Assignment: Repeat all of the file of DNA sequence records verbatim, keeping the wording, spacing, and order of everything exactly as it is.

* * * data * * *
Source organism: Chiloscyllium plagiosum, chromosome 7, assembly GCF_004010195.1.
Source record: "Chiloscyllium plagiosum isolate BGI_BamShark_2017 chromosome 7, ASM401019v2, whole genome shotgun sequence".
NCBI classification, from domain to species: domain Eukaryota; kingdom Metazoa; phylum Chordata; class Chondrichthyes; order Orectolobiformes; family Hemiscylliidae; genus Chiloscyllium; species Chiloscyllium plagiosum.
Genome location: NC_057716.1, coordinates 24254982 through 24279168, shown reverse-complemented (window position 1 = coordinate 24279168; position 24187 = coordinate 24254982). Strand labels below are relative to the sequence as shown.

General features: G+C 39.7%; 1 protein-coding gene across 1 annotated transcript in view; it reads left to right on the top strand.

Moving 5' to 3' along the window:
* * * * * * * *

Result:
Source organism: Chiloscyllium plagiosum, chromosome 7, assembly GCF_004010195.1.
Source record: "Chiloscyllium plagiosum isolate BGI_BamShark_2017 chromosome 7, ASM401019v2, whole genome shotgun sequence".
NCBI classification, from domain to species: domain Eukaryota; kingdom Metazoa; phylum Chordata; class Chondrichthyes; order Orectolobiformes; family Hemiscylliidae; genus Chiloscyllium; species Chiloscyllium plagiosum.
Genome location: NC_057716.1, coordinates 24254982 through 24279168, shown reverse-complemented (window position 1 = coordinate 24279168; position 24187 = coordinate 24254982). Strand labels below are relative to the sequence as shown.

General features: G+C 39.7%; 1 protein-coding gene across 1 annotated transcript in view; it reads left to right on the top strand.

Moving 5' to 3' along the window: